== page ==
Because, yes, the solution to the angst of privileged authors of appropriative work and bad faith critique that distorts its subject in the lens of privileged appropriation... when those entitled boors can't even deal with an author diffidently requesting they rethink... the solution is to deny response rights to a class of authors who respect the rigours of discourse so as to cosset this other class of authors claiming exemption from such rigours. 
I love the way Duncan takes the language of privilege theory to answer someone whose assumptions grow from it. I'll happily go further. Renay's attitude toward living writers is that of colonialists, imperialists, and cultural appropriators: she says she'll take what she wants because she wants it, regardless of the intent or the love of its creators.

Now, I think appropriation is how cultures and artists grow, so that doesn't bother me at all.

But hypocrisy does.

She doesn't just want to take. She wants to silence the people she's taking from. She objects to their objections. She doesn't just want to take. She wants to be respected for taking. It's a social justice warrior thang—they demand respect while refusing to give it.

If you respect a living artist, respect that artist's attitude toward their art. Here's an analogy that's probably not as good as I would like it to be. For decades, my writing group has used the phrase "you can go out in that shirt." It means a story's ready to be submitted to an editor or to be published. If I went into someone's closet, took a shirt that person had made with love, wrapped it around a monkey like a diaper, took a photo, washed the shirt, and replaced it without the original person knowing what I had done, I would not be surprised if the person happened upon the photo later and did not think it was as amusing or as inventive as I did. It wouldn't matter if I loved both the monkey and the shirt and didn't intend any mockery. The person who made the shirt did not intend for it to be a monkey's diaper, and really shouldn't be faulted for responding to what I'd done.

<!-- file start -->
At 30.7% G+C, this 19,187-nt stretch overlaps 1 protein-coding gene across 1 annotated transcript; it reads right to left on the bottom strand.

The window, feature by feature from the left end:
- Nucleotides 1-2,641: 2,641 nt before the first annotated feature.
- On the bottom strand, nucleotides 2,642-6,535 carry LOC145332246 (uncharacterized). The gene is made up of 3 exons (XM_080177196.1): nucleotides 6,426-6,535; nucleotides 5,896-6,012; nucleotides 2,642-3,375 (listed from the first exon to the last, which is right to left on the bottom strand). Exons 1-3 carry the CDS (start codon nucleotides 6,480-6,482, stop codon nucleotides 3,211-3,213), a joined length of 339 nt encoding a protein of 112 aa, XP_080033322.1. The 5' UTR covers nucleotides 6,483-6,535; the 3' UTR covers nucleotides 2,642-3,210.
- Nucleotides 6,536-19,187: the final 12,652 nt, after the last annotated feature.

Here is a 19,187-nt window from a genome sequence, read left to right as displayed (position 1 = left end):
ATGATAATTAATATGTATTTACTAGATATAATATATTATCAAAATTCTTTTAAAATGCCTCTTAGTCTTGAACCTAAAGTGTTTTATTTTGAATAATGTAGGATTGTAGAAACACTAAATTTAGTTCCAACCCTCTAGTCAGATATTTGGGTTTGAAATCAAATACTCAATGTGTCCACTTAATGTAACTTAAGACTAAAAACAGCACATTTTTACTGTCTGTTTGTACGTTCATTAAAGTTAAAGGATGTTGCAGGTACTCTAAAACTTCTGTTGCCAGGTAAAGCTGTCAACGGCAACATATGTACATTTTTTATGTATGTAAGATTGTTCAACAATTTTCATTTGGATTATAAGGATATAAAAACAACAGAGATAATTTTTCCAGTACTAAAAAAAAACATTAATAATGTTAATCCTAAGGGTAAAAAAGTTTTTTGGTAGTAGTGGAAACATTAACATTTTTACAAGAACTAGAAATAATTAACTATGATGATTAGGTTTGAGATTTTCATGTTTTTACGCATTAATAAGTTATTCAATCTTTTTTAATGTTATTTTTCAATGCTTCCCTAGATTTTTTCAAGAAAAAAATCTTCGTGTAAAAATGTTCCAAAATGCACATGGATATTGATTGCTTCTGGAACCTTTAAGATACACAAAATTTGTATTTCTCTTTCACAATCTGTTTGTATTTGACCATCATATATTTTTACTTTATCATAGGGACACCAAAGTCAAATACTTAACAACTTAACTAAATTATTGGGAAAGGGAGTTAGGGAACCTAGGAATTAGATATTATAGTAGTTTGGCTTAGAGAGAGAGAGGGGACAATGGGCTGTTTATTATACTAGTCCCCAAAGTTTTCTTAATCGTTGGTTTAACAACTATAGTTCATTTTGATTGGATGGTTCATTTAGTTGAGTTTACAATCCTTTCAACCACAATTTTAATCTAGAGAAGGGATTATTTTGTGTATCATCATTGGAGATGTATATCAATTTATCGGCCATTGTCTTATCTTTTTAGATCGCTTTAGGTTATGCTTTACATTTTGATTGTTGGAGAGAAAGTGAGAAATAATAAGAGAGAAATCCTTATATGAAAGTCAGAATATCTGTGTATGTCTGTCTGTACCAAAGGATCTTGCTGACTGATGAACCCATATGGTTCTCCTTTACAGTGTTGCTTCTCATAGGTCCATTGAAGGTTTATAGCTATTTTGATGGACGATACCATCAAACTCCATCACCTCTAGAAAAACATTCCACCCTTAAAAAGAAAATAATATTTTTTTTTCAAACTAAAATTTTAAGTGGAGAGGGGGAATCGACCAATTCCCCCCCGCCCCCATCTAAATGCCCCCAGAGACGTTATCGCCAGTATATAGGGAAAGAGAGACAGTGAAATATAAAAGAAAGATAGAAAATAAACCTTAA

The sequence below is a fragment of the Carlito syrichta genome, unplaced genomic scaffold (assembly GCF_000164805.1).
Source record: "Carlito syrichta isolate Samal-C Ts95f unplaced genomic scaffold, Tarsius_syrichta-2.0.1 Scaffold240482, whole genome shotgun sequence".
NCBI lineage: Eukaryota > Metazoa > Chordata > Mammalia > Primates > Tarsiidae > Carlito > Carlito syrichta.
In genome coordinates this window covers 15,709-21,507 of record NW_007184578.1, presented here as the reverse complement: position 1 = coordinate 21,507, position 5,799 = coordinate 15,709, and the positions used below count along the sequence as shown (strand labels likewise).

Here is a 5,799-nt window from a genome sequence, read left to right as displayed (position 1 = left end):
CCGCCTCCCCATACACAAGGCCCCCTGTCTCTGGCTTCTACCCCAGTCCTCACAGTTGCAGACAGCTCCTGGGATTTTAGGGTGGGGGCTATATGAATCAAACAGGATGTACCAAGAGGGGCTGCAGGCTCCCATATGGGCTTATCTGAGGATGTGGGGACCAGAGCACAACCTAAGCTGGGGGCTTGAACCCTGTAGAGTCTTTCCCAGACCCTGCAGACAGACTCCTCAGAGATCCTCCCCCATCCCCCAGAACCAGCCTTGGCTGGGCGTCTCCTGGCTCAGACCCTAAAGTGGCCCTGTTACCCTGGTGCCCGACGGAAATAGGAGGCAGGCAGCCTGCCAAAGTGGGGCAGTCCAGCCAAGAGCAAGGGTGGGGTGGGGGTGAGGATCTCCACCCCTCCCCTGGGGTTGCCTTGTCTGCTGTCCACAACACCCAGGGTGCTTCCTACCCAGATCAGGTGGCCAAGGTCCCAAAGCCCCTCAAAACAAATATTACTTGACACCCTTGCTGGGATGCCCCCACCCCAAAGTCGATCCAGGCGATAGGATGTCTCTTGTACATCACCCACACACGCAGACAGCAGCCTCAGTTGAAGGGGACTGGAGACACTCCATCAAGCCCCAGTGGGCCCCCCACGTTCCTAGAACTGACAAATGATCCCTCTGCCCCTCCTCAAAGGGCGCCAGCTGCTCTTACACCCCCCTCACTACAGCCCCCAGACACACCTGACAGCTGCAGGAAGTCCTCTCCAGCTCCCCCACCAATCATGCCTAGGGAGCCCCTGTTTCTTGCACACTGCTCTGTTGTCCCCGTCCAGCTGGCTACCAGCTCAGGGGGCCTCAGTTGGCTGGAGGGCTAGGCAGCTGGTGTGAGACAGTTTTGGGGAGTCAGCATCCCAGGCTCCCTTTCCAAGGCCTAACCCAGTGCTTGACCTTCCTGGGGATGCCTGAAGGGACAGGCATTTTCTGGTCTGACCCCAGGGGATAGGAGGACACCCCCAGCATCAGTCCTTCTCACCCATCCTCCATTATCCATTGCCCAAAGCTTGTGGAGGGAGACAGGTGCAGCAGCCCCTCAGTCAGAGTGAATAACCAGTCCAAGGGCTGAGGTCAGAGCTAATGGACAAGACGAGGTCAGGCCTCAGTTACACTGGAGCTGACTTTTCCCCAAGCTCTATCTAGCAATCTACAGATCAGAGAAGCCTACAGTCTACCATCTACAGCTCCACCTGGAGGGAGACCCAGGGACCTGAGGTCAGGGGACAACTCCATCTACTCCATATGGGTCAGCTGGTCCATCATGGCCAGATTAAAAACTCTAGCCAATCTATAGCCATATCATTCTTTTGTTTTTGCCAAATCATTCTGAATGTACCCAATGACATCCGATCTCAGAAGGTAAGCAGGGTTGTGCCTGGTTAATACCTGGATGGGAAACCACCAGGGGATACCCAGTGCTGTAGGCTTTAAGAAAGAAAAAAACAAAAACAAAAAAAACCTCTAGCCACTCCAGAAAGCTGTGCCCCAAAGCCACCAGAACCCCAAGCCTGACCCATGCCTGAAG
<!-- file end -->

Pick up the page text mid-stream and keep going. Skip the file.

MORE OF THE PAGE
This reminds me of Piss Christ and Victoria's Secret's use of American Indian headdresses.

I have no objection to Piss Christ or repurposing headdresses. Piss Christ seemed like Andres Serrano just wanted to offend someone, and the world of high fashion is so artificial that everything it references is either demeaned or effectively untouched—I favor the latter, because, like the novels that are not ruined by Hollywood because the books are still safe on the shelves of book lovers, sacred symbols are not weakened when they're treated without the reverence given them by the people who love them.

But the people who love those symbols as part of their identity still have a right to complain.

Fanfictionists who demand silence from creators are no different than Serrano or the designer behind the Victoria's Secret show. What they do is new, but it takes from others, and they should not be surprised when creators object.

An aside: I just showed the picture of the Victoria's Secret model to Emma, who rolled her eyes and laughed and pointed out something I'd missed: The mishmash of appropriation, a Plains headdress with Southwestern jewelry, is even greater than it looks. That silver work? Appropriated by the Navajo from the Spanish, who appropriated it from the Moors.

In the comments on her post, Renay tells Ben Aaronovitch that creators should simply stay out of public conversations of their work: "There is no need for creators to do sophisticated traffic analysis to know whether or not they should comment on a fan discussion. All it requires is empathy. Were you invited explicitly to the discussion? No? Then don't comment."